Group and Class Contexts for Learning and Support Online: Learning and Affective Support Online in Small Group and Class Contexts
IRRODL Volume 5, Number 3, ISSN 1492-3831 Publisher: Athabasca University Press
This study was designed to evaluate the use of asynchronous discussion in distance education in terms of student perceptions of its value for learning and for affective support. At the end of the third and sixth years of a distance delivered teacher education programme, students completed a survey to determine the extent to which the nature and characteristics of the online aspects of the programme contributed to learning and afforded affective support. Students perceived considerable value in the online interaction for both learning and support. Small groups and the whole class were seen as the dominant spaces for interaction, but there was considerable differentiation between them in terms of their contribution to affective support. The small group discussions were seen as most important for all aspects of communication but students reported non-participation by some members as a significant problem. (Contains 5 tables and 3 figures.)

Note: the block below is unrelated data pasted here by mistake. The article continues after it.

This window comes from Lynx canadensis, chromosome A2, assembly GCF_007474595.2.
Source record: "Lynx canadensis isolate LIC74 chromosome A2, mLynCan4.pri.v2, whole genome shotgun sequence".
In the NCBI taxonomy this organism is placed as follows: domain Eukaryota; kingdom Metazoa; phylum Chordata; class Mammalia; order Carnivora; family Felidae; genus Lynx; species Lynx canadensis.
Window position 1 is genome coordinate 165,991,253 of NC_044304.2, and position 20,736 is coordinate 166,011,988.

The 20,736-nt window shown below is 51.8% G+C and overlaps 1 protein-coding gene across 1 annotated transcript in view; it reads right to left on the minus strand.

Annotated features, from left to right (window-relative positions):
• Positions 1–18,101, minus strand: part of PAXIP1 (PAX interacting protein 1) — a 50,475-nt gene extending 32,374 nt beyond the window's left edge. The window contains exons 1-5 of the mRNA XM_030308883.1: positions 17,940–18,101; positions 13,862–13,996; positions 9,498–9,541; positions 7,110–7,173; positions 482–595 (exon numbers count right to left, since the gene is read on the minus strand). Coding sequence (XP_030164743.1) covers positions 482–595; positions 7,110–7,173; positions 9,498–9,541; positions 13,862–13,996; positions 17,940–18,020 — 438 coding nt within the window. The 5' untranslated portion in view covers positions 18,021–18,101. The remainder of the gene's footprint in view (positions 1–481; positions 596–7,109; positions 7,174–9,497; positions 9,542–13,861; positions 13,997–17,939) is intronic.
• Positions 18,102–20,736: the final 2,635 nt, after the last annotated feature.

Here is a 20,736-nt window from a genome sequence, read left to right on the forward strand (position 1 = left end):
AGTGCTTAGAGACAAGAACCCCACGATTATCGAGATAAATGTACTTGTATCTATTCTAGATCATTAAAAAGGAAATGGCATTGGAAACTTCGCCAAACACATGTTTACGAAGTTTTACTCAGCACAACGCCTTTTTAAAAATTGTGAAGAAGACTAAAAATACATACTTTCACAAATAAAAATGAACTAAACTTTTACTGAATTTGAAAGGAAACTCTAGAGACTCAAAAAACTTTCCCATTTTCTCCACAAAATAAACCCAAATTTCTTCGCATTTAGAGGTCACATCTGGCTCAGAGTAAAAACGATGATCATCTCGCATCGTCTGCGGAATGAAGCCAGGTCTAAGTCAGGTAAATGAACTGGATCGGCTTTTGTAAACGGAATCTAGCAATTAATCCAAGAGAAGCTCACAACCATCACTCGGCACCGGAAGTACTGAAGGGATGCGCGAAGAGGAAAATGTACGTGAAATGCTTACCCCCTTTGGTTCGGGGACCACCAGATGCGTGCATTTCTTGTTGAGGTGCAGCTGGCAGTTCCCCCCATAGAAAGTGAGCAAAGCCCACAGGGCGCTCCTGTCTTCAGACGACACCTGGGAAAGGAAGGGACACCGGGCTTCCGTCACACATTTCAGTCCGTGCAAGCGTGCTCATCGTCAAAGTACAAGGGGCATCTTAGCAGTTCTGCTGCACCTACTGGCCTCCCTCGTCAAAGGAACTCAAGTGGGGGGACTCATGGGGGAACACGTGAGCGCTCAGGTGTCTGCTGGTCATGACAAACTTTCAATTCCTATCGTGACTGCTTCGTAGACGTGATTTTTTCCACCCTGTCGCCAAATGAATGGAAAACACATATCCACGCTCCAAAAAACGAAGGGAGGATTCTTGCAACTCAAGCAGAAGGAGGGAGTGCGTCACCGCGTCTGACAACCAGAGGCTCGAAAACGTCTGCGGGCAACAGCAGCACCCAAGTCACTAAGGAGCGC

Anderson, B. & Simpson, M. (2004). Group and Class Contexts for Learning and Support Online: Learning and Affective Support Online in Small Group and Class Contexts. The International Review of Research in Open and Distributed Learning, 5(3),. Athabasca University Press.
Cited ByView References & Citations Map
James Vesper, Murdoch University (Student), United States; Jan Herrington, Murdoch University, Australia
EdMedia + Innovate Learning 2012 (Jun 26, 2012) pp. 481–490
These links are based on references which have been extracted automatically and may have some errors. If you see a mistake, please contact firstname.lastname@example.org.